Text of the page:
I came across a sweet little free booklet this week entitled ‘Clotted Christmas Recipes’. Aha, I thought, this looks interesting! I think most of us tend to think of clotted cream as a summertime treat for afternoon tea in the garden, served with a scone and homemade jam. This little booklet, and then a trip to Trewithen Dairy’s website soon made me rethink that view!

Their website has lots of delicious recipes and the one that caught my eye was for… wait for it… sprouts! How seasonal is that? Do have a look at their other recipes, there are some lovely ones… and it is a Westcountry product, so I am all in favour!

We love sprouts. We love clotted cream… so why not put them together? The clotted cream will coat the sprouts with a rich glaze while the crispy bacon seasons them with a lovely umami quality. You can prepare your sprouts traditionally by scoring the base with a cross before boiling or for a slightly different version make a sprout hash by shredding them finely and steaming for 1-2 minutes before sautéeing with the bacon and coating in clotted cream.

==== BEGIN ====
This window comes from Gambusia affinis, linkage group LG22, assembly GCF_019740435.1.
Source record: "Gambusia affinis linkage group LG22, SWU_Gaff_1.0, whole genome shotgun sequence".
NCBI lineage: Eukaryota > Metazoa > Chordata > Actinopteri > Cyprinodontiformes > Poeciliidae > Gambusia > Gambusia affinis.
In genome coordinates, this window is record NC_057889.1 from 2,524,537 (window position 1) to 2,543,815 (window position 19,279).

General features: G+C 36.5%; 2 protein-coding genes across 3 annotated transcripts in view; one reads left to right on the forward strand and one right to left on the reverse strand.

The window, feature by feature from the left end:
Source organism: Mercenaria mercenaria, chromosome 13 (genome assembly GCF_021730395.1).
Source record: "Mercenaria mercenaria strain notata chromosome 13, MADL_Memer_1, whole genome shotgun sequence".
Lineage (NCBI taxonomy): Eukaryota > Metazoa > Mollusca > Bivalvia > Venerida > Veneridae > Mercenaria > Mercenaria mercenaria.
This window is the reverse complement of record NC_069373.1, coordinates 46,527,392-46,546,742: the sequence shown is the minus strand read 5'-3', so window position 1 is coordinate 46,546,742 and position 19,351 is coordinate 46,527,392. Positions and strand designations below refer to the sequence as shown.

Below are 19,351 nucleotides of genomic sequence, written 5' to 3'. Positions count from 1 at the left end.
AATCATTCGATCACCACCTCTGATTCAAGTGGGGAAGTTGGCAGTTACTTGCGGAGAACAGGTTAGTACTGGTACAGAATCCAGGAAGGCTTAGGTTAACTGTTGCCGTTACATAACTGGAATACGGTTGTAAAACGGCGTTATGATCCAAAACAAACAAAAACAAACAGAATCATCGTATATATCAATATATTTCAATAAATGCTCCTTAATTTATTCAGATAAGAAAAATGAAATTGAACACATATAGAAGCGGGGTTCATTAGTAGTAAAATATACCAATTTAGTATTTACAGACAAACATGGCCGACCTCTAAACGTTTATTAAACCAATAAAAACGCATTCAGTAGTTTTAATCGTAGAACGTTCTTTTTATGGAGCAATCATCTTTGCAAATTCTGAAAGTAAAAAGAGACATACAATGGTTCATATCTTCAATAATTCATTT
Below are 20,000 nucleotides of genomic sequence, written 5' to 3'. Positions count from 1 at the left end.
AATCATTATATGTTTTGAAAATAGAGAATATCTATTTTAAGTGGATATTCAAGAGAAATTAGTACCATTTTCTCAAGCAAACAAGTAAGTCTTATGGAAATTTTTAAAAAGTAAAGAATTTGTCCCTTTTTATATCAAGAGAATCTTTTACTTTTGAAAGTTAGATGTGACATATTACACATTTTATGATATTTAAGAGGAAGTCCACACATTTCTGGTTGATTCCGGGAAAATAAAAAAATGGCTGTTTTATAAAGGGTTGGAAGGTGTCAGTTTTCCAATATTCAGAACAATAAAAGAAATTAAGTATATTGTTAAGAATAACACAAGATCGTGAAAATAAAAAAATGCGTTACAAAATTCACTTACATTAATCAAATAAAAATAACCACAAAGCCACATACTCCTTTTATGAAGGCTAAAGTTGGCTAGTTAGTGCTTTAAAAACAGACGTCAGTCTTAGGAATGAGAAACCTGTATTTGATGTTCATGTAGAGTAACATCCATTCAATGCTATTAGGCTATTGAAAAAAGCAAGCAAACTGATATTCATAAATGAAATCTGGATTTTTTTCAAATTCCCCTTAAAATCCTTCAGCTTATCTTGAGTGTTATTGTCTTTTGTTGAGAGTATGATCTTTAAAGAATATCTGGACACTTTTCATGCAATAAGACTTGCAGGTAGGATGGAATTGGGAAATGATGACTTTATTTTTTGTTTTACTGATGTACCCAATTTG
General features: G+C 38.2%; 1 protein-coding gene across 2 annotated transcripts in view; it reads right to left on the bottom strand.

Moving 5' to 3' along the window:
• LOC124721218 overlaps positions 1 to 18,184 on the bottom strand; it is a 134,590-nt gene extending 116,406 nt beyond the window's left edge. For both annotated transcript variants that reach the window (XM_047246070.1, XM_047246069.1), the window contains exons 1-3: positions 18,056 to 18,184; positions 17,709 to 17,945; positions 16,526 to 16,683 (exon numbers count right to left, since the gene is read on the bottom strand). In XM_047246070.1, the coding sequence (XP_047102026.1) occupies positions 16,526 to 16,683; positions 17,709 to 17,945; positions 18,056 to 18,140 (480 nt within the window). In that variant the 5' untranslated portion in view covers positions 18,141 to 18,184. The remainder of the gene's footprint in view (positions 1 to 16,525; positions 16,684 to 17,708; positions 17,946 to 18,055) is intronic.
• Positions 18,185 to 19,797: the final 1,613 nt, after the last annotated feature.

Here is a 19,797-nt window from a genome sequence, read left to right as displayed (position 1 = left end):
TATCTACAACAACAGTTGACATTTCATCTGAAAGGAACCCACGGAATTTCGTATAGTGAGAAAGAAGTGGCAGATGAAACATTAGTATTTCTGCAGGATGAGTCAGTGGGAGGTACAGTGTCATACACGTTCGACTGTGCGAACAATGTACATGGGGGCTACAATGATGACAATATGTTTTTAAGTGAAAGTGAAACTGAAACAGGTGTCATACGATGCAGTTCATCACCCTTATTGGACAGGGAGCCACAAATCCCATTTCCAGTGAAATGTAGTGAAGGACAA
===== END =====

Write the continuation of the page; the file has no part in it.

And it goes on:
Serves 6clotted

Ingredients

  • 700g Brussels sprouts, trimmed and halved and washed
  • 4 rashers crisp-cooked bacon, finely sliced
  • 50g crème fraîche
  • 25g Trewithen Dairy Clotted Cream
  • 2 teaspoons horseradish sauce
  • Salt and pepper to taste
  • 10ml vegetable oil

Method

  1. clotteddairyIn a bowl mix together the crème fraîche, clotted cream and horseradish sauce, and set aside.
  2. Bring a pan of salted water to the boil, add the sprouts and simmer for 4 minutes, drain well in a colander.
  3. In a frying pan, add the vegetable oil and fry the bacon strips until crisp and golden, carefully remove from the pan with a slotted spoon and place on some kitchen paper.
  4. In the pan add the sprouts and carefully sauté in the fat from the bacon for a few minutes until they just start to colour, remove from the heat and add the cream mixture and crispy bacon, ensure they are liberally coated, taste for seasoning and serve.